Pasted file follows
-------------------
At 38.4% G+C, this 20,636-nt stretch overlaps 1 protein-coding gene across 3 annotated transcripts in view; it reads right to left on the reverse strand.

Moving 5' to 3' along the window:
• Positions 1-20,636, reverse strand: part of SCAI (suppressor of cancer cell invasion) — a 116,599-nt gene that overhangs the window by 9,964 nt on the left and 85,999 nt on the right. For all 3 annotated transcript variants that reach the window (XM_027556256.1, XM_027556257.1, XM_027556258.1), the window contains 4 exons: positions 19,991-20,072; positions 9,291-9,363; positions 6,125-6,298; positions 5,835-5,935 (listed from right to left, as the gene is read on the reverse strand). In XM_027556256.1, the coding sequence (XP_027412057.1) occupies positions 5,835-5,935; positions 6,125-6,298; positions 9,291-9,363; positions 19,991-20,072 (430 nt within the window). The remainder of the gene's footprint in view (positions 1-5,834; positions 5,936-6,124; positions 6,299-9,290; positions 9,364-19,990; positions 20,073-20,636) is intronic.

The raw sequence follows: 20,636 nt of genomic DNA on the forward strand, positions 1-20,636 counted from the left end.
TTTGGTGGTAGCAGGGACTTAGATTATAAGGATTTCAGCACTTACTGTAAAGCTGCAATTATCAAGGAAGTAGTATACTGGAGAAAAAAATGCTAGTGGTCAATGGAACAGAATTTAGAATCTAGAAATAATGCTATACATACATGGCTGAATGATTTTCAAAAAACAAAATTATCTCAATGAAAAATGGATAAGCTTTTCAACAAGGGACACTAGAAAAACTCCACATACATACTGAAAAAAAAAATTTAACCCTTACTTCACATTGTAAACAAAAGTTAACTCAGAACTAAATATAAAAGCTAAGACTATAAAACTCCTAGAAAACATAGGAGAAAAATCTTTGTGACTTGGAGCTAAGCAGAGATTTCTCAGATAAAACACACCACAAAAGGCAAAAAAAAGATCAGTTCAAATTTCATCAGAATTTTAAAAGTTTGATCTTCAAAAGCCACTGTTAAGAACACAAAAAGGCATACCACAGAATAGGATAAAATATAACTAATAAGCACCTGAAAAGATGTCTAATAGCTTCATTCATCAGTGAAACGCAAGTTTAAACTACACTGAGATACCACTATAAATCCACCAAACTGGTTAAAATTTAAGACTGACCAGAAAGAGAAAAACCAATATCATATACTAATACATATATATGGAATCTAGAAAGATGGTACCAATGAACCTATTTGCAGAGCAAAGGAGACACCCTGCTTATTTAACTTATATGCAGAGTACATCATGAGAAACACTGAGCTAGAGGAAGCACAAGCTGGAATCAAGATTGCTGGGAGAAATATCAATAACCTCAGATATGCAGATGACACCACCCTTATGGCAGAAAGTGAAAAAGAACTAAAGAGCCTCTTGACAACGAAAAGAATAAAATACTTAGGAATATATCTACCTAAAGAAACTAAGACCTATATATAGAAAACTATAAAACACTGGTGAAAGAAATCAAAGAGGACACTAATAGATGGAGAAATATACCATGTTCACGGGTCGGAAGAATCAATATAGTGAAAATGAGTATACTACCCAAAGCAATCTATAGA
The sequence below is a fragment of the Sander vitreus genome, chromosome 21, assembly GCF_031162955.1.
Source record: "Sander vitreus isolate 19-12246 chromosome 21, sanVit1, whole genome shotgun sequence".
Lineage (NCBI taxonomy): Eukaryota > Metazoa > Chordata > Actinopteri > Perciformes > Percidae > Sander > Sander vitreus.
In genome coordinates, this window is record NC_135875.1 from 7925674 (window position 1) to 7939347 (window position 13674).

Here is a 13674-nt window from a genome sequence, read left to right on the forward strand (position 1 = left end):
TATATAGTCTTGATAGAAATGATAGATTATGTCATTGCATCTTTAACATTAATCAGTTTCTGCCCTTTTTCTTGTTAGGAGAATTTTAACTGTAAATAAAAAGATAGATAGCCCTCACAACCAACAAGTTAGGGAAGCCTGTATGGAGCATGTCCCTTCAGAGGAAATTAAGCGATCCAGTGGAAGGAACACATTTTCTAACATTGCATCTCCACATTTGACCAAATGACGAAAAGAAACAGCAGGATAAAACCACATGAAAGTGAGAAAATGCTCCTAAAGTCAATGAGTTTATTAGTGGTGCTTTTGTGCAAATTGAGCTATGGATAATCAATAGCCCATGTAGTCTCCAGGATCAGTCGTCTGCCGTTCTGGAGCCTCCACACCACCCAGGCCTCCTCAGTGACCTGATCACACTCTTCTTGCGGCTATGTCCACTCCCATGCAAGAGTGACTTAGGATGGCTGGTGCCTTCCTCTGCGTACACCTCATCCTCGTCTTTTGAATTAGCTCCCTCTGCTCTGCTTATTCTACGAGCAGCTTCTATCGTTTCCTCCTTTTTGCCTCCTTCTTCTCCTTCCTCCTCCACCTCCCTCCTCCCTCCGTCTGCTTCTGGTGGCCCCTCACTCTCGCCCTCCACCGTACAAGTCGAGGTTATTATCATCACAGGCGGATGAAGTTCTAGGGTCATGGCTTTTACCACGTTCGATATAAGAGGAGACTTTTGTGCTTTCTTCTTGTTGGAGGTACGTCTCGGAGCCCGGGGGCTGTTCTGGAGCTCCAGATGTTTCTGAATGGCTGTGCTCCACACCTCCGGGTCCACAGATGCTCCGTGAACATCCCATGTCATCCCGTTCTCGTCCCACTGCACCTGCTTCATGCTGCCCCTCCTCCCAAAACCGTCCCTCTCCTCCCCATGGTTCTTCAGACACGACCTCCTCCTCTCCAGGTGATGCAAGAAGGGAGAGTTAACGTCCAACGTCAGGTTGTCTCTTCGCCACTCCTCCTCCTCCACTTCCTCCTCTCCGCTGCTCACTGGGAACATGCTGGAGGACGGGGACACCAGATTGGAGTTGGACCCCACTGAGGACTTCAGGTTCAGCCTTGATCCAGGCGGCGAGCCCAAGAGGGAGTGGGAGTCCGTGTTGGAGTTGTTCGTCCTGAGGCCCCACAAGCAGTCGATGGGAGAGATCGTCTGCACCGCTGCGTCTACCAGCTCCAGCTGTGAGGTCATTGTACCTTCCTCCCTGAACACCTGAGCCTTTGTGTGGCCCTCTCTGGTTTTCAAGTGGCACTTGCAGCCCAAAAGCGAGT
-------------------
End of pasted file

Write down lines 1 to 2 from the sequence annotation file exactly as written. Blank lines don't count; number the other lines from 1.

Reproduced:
At 38.4% G+C, this 20,636-nt stretch overlaps 1 protein-coding gene across 3 annotated transcripts in view; it reads right to left on the reverse strand.

Moving 5' to 3' along the window: